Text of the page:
A.R.S. Species Project Progress Report
Milton V. Walker, M.D., Creswell, Oregon
In the search for the truly diagnostic marks that establish unmistakably the true type species, all the available published literature on the twenty species presently under consideration has been studied, charted and condensed. An effort has been made to put in writing the essential characteristics of each species as a guide for members who are engaging in the Species Project. After much effort and study, the data assembled was found wanting in many aspects by the committee.
Much of the literature studied follows the original publication, and little effort was ever made later to narrow or broaden the latitude that is so evident with the often variable species. Where is the line drawn on what constitutes the so called type species? It is true that some species as in the R. fortunei group are remarkably uniform in foliage, bloom and habit, with the absence or presence of scales as described, and no difficulties are encountered. In the neriiflorum series, sub-series haematodes or the sub-series sanguineum, to name but two, much the opposite prevails. Foliage shape and size in some instances do not follow any known description, nor does the absence or presence of light or heavy indumentum, or the wide range of corolla coloration shed any light as to a positive identification. This leads to the real reason for the huge undertaking of the Species Project - the cataloging of known plants of the true species wherever possible, finding the best forms, and making both available. We know this job will take many, many years, but feel that it will be worth every effort expended.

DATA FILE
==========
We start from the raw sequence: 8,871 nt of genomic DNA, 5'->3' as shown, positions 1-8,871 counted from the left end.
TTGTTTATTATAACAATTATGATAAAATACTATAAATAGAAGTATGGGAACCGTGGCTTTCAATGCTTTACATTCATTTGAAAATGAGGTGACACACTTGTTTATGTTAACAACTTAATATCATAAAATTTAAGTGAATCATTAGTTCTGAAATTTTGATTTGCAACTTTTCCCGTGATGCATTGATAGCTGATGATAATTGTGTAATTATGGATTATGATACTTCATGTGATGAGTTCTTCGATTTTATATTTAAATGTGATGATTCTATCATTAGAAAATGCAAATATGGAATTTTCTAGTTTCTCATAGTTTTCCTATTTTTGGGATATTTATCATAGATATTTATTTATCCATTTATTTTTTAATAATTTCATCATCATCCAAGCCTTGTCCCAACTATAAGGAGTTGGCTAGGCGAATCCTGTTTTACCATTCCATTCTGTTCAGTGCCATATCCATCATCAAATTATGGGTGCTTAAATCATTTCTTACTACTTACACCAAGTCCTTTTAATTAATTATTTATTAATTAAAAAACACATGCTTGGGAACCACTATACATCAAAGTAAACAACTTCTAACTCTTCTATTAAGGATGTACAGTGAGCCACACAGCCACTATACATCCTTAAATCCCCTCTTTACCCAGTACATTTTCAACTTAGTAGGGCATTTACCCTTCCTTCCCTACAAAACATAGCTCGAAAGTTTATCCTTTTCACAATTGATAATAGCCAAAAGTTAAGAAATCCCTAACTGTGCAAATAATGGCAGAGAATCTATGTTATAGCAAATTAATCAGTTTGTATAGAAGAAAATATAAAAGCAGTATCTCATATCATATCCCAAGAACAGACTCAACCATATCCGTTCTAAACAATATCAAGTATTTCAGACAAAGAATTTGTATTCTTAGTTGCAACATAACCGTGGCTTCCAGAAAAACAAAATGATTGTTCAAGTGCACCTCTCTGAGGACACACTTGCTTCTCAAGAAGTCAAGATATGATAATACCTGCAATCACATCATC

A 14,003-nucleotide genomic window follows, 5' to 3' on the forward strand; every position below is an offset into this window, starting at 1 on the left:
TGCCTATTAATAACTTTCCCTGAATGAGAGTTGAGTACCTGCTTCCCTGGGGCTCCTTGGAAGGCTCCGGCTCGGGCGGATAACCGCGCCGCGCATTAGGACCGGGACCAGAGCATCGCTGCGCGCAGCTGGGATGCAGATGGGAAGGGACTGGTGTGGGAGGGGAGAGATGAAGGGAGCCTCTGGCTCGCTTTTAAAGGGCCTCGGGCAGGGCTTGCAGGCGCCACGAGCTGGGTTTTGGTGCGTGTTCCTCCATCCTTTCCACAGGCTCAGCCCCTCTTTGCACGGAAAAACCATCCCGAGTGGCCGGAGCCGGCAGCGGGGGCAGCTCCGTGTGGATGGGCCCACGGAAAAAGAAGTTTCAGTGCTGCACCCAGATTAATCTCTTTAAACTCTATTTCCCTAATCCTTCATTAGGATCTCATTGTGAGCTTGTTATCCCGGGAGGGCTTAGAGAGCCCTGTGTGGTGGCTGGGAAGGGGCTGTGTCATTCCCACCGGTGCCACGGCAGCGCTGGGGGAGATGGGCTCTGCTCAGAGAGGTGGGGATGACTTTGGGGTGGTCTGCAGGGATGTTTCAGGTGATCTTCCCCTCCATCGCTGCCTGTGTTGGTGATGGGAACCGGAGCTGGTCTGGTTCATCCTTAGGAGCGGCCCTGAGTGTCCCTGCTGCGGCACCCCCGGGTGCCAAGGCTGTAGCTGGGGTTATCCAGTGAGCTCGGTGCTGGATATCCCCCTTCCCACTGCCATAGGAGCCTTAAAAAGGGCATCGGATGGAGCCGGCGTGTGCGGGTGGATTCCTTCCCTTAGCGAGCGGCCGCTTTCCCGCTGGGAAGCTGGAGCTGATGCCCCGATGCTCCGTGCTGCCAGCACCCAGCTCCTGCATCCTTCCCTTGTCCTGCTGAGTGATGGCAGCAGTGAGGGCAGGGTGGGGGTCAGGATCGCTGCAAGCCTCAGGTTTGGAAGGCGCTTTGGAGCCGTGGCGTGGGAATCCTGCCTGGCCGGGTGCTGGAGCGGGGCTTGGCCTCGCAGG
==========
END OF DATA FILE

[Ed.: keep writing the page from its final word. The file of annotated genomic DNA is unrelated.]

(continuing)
Thousands of seedlings of species have been grown from seed, here and abroad, very rarely hand pollinated, and as a result much hybridity is in evidence. It is now very difficult to tell a species from a hybrid. What will be the answer say in another twenty-five or fifty years? Will the true species have disappeared? Much discussion and feeling is already leaning in that direction. True, the bees will sometime; produce an outstanding cross that will be a delight to a gardener, but while one good hybrid is being accidentally grown, thousands and thousands of other plants are being mistakenly grown under a species label that is entirely false, and are of such poor quality that they are fit only for the fire.
Now, the local Species Project Committees are busily at work trying to sift the wheat from the chaff, all the way from Victoria and Vancouver, B.C., under the guidance of Mary (Mrs. Ted) Greig, to San Francisco, where Ed Long and Jock Brydon are really fired with zeal to identify and properly label their fine collections of species. The committee in Seattle is doing an outstanding and very thorough job with the whole area divided geographically, and worked by teams. The committee met weekly for some time, with members traveling long distances to attend, and help set up the machinery for the 'bugging' as they call it, or detail reporting of the various species. Another enthusiastic member is J. A. Witt, the Assistant, Director of the University of Washington Arboretum. He has contributed hugely of his time and knowledge particularly in regard to the outstanding collection of species at the Arboretum.
Many members of the society have urged the release of information we have gathered so far, but the Species Project Committee has been very reluctant to assume the authoritative position of labeling plants as "typical" or "superior forms," until more study has been done, and more plants inspected. However we do plan to start publication of a tentative descriptive list of good forms, and where they may be seen, with the next issue of the bulletin, and continue in subsequent issues.